Sidney Lumet was a great moviemaker, but he also wrote one of the great books about making movies, with a title as unfussy as his cinema: “Making Movies”
There are filmmakers who mystify the process of filmmaking into a solitary Arthurian quest, a quasi-religious adventure swathed in swirling mists and soul-searching and Faustian tradeoffs with the forces of evil (otherwise known as the moneymen of the marketplace).
Then there are those such as Sidney Lumet who got up, dusted off the seat of their sturdy workpants, and walked into the studio the way an executive with a briefcase would stride into his cubicle-crusted office, filled not so much with a sense of wonder and the scent of holy incense as the drone of the fax machine, the smell of yesterday's sandwiches in the lunchroom and co-worker chatter about ailments and achievements of children.
Lumet understood that filmmaking was, above all, a collaborative craft, and nothing — not even his movies, many of them effortlessly warranting that problematic qualifier ‘classic' — illustrates this more than “Making Movies”, his book of filmmaking wisdom that was as slender as his illusions about the profession. In one of my favourite passages, the great director writes, “There's no way [a critic] could know how well or poorly it was edited. It might look badly edited, but because of how poorly it was shot, it may in fact be a miracle of editing that the story even makes sense. Conversely, the movie may look well edited, but who knows what was left on the cutting room floor. In my view, only three people know how good or bad the editing was: the editor, the director, and the cameraman.”
This sounds, at first, like a caustic rebuke to the critic prone to evaluating films on a piecemeal basis, with ghastly observations such as “the editor has wielded the scissors with great care” or “the cutting could have been tighter in the second half”.
But, it's much more than that. What Lumet is saying, really, is that the only people who know how movies were made are the people who made them — and as a corollary, the only way to truly watch movies (as critics, as general audiences) is by completely ignoring the question of authorial intent (i.e. what is the filmmaker trying to say?) and focussing only on our responses (i.e. what are we taking away from this line, this performance, this scene, this movie?).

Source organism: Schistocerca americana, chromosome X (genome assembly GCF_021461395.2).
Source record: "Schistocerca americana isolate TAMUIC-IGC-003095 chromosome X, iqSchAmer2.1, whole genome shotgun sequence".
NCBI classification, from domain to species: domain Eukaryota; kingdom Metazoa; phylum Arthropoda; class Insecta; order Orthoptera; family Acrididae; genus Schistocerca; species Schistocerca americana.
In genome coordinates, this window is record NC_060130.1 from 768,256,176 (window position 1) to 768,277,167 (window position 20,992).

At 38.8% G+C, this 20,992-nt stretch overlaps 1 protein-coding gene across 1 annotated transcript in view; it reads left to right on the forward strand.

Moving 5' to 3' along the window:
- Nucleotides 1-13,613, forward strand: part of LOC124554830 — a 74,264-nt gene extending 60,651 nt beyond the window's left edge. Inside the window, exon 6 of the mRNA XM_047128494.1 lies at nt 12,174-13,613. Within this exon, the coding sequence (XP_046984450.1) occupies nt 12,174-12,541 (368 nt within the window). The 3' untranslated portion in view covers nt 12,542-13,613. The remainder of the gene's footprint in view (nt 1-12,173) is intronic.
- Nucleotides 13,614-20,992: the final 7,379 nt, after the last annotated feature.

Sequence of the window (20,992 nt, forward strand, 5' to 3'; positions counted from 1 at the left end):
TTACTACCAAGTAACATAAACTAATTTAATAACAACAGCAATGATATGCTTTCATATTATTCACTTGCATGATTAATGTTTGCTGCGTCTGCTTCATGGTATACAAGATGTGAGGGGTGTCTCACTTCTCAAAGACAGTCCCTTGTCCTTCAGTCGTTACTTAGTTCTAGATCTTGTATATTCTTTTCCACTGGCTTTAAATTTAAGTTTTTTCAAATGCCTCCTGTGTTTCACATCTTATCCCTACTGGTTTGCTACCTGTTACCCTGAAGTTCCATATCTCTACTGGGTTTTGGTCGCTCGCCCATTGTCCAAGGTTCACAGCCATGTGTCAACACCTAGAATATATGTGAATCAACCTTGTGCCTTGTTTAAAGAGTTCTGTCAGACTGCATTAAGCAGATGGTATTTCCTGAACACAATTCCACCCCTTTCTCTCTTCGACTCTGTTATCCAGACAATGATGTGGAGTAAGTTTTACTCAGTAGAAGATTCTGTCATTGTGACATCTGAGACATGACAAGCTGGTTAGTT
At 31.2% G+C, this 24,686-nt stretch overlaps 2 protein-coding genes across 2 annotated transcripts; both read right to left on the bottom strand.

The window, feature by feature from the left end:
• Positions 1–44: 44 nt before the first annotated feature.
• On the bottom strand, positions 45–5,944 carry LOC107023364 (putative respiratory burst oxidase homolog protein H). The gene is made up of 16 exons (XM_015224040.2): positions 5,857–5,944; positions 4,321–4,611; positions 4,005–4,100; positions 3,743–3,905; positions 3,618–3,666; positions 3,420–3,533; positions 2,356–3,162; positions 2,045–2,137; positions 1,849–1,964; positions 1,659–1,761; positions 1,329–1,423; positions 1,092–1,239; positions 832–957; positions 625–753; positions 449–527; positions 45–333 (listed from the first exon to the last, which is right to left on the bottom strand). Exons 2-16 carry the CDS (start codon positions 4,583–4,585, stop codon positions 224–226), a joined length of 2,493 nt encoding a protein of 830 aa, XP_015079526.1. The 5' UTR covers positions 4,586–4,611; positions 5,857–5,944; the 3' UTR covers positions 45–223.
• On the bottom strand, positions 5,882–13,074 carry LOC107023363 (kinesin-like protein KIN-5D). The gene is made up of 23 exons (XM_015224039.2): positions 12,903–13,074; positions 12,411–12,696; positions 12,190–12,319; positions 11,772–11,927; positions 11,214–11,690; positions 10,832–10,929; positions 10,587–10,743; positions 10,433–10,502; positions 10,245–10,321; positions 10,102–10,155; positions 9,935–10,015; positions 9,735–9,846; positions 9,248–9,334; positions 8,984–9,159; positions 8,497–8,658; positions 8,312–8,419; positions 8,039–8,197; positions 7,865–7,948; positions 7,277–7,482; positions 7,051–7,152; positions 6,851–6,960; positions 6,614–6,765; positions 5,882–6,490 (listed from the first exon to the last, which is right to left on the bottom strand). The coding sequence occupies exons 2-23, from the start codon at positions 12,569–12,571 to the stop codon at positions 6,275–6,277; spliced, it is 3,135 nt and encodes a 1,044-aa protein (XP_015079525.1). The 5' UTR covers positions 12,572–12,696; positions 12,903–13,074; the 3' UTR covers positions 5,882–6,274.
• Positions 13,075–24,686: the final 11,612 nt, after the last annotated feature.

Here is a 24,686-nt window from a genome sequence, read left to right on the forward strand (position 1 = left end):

Here, then, is a directive from the director himself — not unlike a commandment from God Himself, though He left us in little doubt about His intents — to forget about objectivity and embrace subjectivity.
It's tempting to apply Lumet's wisdom to Lumet himself. Without his insider knowledge from having made his movies, how would he have seen them from the other side, as a critic or as a simple and very subjective moviegoer. More than anything — and despite all the undeniably great acting in his films, from an astonishing assortment of big-name performers — I'd wager that he might have winced at how often he let his talented actors get away with displays of a little too much of their talent.
Would the difference between Al Pacino in “The Godfather” and “The Godfather Part III” have been so drastic had “Dog Day Afternoon” and “Serpico” not intervened? How instrumental was Lumet in Pacino's transformation from a servant of the part to a swallower of the scenery around it? Lumet, of course, would have said that only he — the maker of his movies — knew the answer.
(Lights, Camera, Conversation... is a weekly dose of cud-chewing over what Satyajit Ray called Our Films Their Films)